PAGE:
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Little Truckee River
West Carson River
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West Walker River
East Walker River
Upper Owens River
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WEST SLOPE NORTHERN SIERRA
Upper Sacramento River
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Lower Sacramento River
Lower Yuba River
Lower American River
Lower Mokelumne River
Updated - 3/17/23
Scroll down to links for information about Lodging,
Maps and up to the minute Stream Flows.
Current River Conditions: Flows approximately 1 CFS (scroll down for up to a link to the up to the minute flow report). If planning on traveling to the Mammoth Lakes area from points to the north, check with CALTRANS to make sure that road closure on Hwy 395 has ended due to avalanch.
Fishing Report-Fair?: Otis at the Troutfitter in Mammoth Lakes says "like the Upper Owens the road in will be a mess for the near future. I think it goes without saying that the trek into Hot Creek is going to be very difficult for the foreseeable future. Fishing is picking up, midges in the morning and Baetis in the early afternoon. There is even good surface activity during the Baetis hatch. Most of the fish are concentrated in the deeper holes but they are starting to spread out." Finally Otis said to remind those of you who might give it a try during extreem cold weather, to be careful about exposing fish to the air if it's close to zero degrees as it will almost instantly freeze their gills and eyes. Best to leave them in the water when you remove the hook.
For detailed regulations click here: https://www.wildlife.ca.gov/Regulations
Road is closed until spring.
Recommended General All Around Hot Creek Patterns
Click here to go to our Fly Catalog
Vinci's Depth Charge Bird's Nest #18, Bead Head Pheasant Tail #16 &, #18 #20, San Juan Worm/passionate pink, Copper John/red or copper #18, #16, Prince Nymph (various sizes), Wooly Bugger/rusty, black, Glow Bug/red. Zebra Midge/black, brown, red, Fox's Poopah #18. Scud/pink #14, WD-40/black, chocolate, gray, olive #18, #20, Disco Midge/red,pearl #18, #20
Splayed Elk Hair Caddis #18, #20, Tent Caddis #18, #20, EC Caddis #18, #20, Griffiths Gnat #18, #20, Para Midge #18, #20, CDC Loop Winged Emerger #18, #20
Brooks Sprout Midge/black, cream, gray, olive #18, #20, #24, Brooks Sprout Baetis #18, #20, #24, Brooks Sprout PMD #18, Brooks Sprout Trico #20, Quill Body Parachute/olive, tan, black #18, #20, Quigley Cripple/gray #18, CDC Floating Nymph Emerger/Baetis, PMD #18, Rusty Spinner #18, Black Spinner #20, Lawson's Thorax/PMD, Baetis #18, #20
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Hot Creek Hatch Chart
HATCH CHART - HOT CREEK
About Hot Creek
I don’t think there is anything like Hot Creek anywhere in the USA, with the exception of some of the waters in Yellowstone NP. The geothermal characteristic of Hot Creek’s geology keep its water temperature warm enough in the winter so it never freezes even though it is located in one of the coldest sections of California, and its aquatic life takes full advantage of it.
Hot Creek begins as Mammoth Creek, which drains the alpine lakes that give the town of Mammoth Lakes its name. It flows out of the east side of the Sierras through town and after a couple of miles reaches Long Valley, a flat expanse of scenic Sagebrush covered flats and low hills.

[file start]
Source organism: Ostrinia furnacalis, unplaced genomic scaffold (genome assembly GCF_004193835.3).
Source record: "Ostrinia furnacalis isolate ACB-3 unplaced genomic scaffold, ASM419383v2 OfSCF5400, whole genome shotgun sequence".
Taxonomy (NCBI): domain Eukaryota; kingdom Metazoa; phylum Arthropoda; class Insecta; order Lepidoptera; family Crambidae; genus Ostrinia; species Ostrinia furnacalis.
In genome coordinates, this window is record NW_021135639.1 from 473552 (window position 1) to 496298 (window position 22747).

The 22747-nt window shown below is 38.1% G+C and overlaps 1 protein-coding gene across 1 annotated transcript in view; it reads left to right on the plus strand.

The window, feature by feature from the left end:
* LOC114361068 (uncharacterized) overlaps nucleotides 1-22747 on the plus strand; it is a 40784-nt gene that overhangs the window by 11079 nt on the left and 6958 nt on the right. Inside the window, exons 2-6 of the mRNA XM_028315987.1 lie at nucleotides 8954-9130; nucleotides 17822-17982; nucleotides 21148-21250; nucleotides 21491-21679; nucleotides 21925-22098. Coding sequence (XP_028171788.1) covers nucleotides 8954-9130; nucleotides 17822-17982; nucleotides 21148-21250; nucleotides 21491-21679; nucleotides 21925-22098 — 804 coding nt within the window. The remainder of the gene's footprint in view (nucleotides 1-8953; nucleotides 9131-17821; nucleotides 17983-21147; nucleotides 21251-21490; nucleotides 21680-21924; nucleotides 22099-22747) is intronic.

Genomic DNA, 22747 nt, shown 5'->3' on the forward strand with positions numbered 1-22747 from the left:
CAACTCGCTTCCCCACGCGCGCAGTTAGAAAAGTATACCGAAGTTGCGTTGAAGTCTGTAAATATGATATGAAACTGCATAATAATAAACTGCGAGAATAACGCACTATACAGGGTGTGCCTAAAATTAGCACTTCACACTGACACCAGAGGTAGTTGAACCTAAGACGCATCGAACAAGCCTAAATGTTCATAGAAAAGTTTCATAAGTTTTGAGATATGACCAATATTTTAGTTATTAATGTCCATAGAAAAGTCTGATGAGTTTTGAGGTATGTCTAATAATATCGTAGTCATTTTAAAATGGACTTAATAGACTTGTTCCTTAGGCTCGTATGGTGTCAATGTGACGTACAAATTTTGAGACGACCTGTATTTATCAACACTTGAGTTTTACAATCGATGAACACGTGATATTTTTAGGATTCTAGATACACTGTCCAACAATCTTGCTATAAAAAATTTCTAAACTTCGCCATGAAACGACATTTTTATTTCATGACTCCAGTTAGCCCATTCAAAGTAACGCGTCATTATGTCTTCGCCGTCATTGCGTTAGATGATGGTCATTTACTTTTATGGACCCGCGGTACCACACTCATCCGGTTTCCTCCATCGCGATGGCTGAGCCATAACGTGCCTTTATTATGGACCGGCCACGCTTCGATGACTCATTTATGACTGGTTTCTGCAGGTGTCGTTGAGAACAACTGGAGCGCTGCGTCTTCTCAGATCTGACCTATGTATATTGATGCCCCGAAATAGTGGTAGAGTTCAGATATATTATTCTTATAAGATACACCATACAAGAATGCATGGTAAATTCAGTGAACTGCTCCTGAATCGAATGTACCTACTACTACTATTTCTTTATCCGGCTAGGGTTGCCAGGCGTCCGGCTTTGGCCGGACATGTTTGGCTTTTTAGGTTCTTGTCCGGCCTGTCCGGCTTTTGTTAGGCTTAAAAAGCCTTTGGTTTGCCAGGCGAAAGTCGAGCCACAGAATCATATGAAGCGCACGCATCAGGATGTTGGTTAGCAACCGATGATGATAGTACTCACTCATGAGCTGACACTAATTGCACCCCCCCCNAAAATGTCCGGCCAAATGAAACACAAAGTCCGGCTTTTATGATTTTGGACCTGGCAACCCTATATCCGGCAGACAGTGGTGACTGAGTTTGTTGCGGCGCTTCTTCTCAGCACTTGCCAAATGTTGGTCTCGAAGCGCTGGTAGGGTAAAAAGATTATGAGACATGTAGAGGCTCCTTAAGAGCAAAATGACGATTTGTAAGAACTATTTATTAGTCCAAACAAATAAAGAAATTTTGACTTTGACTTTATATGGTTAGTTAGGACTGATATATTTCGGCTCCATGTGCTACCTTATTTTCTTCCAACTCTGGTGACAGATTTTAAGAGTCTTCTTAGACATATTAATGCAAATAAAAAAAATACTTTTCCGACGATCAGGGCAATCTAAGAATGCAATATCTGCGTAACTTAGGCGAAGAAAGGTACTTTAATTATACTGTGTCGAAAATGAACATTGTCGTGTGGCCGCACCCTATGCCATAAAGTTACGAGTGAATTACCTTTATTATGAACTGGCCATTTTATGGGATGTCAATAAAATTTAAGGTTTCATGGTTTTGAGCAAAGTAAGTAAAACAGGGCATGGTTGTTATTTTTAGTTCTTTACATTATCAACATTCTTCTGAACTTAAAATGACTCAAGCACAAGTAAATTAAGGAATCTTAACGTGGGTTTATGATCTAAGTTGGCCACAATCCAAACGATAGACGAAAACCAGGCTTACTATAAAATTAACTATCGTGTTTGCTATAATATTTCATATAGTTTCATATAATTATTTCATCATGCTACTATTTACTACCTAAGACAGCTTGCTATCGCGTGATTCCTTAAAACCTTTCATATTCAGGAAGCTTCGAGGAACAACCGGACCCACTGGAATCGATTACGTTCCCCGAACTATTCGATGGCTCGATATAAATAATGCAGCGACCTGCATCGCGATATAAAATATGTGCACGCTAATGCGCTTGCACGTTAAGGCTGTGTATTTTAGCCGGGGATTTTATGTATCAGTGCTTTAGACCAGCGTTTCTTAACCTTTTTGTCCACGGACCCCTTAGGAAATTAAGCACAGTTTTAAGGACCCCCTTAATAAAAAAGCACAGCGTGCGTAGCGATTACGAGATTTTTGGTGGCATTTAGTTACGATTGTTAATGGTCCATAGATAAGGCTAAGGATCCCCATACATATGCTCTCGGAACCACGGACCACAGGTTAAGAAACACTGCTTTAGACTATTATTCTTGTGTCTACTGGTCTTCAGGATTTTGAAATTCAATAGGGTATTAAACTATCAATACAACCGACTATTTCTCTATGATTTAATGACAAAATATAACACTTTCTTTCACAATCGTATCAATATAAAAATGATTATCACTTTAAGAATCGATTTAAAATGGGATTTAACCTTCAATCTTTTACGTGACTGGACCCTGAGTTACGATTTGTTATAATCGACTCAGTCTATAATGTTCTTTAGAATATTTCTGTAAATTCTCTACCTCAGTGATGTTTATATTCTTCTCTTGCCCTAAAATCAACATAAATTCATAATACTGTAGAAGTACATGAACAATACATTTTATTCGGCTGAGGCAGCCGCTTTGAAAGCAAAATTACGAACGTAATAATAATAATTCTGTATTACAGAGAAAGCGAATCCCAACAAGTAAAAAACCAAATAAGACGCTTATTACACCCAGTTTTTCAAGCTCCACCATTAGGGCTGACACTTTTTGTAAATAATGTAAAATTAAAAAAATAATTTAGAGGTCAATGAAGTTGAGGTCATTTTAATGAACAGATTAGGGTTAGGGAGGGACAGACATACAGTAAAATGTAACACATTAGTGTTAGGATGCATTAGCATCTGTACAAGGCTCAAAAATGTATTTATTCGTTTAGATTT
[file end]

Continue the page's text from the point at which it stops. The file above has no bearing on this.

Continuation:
Once the creek transcends from freestone to a more placid spring creek demeanor (after passing under Hwy 395) in the more level ground of the valley it enters the geothermal section where the cold freestone water is tempered by the infusion of warm springs heated by the volcanic caldera where its name changes to Hot Creek. The creek then passes by the Hot Creek Fish Hatchery operated by the California Department of Fish & Wildlife (in partnership with the Hot Creek Hatchery Foundation).
Just past the hatchery property, the creek slowly meanders through a meadow section that is known as the Interpretive center or just the Kiosk (local name) named for, you guessed it, the kiosk located in the adjacent parking lot where educational information about Hot Creek is provided for visitors. This one hundred and fifty yard section is where some of Hot Creek’s largest fish are located. Special regulations are in effect, that allow only single barbless hooks on artificial lures and flies, and all fish must be released.
The downstream boundary of this public section is where the famous Hot Creek Ranch property begins and continues for about a quarter of a mile. The downstream boundary of Hot Creek Ranch is where the public water resumes and is also where the creek begins to descend into a gorge. There are several parking areas along the rim of the gorge with trails that will take you to the creek below.
The creek maintains its relatively slow spring creek like current though it now moves a little faster than it does in the upstream section. There are also a couple of very short freestone sections. The last parking lot which is close to the geothermal cauldrons mentioned earlier in this article, has bathrooms. From here to where it converges with the Owens River, the water is just too hot for trout to survive.
Success on Hot Creek is dependent on technique-technique-technique! Line handling technique is important so that you can present the fly by means of a downstream drift to assure the fish sees the fly first before the leader floats over its head. The fish are smart. It is imperative that your flies are small as most bugs are what you could tie size #18 or smaller hook. In some cases you need to fish #20 and #24s. Adult patterns don’t work as well as those that imitate transitional life stages, so you need to have a fly box full of cripples and emergers.